“Oh, Anty!” sobbed out Barry, who was now absolutely in tears, “I was drunk that night; I was indeed, or I’d never have said or done what I did.”
“And how often are you so, Barry?—isn’t it so with you every night? That’s another thing; for my sake, for your own sake—for God’s sake, give up the dhrink. It’s killing you from day to day, and hour to hour. I see it in your eyes, and smell it in your breath, and hear it in your voice; it’s that that makes your heart so black:—it’s that that gives you over, body and soul, to the devil. I would not have said a word about that night to hurt you now; and, dear Barry, I wouldn’t have said such words as these to you at all, but that I shall never speak to you again. And oh! I pray that you’ll remember them. You’re idle now, always:—don’t continue so; earn your money, and it will be a blessing to you and to others. But in idleness, and drunkenness, and wickedness, it will only lead you quicker to the devil.”
Barry reiterated his promises; he would take the pledge; he would work at the farm; he would marry and have a family; he would not care the least for money; he would pay his debts; he would go to church, or chapel, if Anty liked it better; at any rate, he’d say his prayers; he would remember every word she had said to the last day of his life; he promised everything or anything, as though his future existence depended on his appeasing his dying sister. But during the whole time, his chief wish, his longing desire, was to finish the interview, and get out of that horrid room. He felt that he was mastered and cowed by the creature whom he had so despised, and he could not account for the feeling. Why did he not dare to answer her? She had told him he would have her money: she had said it would come to him as a matter of course; and it was not the dread of losing that which prevented his saying a word in his own defence. No; she had really frightened him: she had made him really feel that he was a low, wretched, wicked creature, and he longed to escape from her, that he might recover his composure.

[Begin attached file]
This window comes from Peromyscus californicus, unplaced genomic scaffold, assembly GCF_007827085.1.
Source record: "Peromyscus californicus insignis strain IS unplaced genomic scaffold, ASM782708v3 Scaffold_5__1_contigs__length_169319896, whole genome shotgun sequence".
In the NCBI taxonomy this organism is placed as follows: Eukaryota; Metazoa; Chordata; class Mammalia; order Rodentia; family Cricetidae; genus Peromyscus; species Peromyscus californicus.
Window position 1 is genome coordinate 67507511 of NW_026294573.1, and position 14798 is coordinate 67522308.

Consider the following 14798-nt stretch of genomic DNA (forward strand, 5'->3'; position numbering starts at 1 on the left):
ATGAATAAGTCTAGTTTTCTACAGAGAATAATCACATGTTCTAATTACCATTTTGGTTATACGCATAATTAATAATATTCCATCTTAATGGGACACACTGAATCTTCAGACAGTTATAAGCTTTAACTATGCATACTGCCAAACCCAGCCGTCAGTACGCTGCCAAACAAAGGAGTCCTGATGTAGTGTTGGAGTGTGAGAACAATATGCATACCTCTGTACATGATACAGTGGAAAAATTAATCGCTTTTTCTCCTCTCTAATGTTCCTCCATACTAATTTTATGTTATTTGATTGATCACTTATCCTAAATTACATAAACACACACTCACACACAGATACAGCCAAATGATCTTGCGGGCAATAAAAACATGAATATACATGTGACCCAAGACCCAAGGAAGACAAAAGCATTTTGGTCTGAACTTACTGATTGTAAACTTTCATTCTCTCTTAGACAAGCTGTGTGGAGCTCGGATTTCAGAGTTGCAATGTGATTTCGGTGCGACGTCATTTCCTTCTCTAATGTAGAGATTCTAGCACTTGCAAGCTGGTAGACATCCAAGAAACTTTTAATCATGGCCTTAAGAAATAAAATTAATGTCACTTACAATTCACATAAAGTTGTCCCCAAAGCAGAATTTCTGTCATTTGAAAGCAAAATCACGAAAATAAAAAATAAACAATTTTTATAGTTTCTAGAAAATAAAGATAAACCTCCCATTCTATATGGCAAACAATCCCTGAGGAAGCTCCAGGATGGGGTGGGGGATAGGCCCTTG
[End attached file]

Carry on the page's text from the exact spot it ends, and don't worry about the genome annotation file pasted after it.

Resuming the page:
“I have but little more to say to you, Barry,” she continued, “and that little is about the property. You will have it all, but a small sum of money—”
Here Anty was interrupted by a knock at the door, and the entrance of the widow. She came to say that the quarter of an hour allowed by the doctor had been long exceeded, and that really Mr Barry ought to take his leave, as so much talking would be bad for Anty.
This was quite a god-send for Barry, who was only anxious to be off; but Anty begged for a respite.
“One five minutes longer, dear Mrs Kelly,” said she, “and I shall have done; only five minutes—I’m much stronger now, and really it won’t hurt me.”
“Well, then—mind, only five minutes,” said the widow, and again left them alone.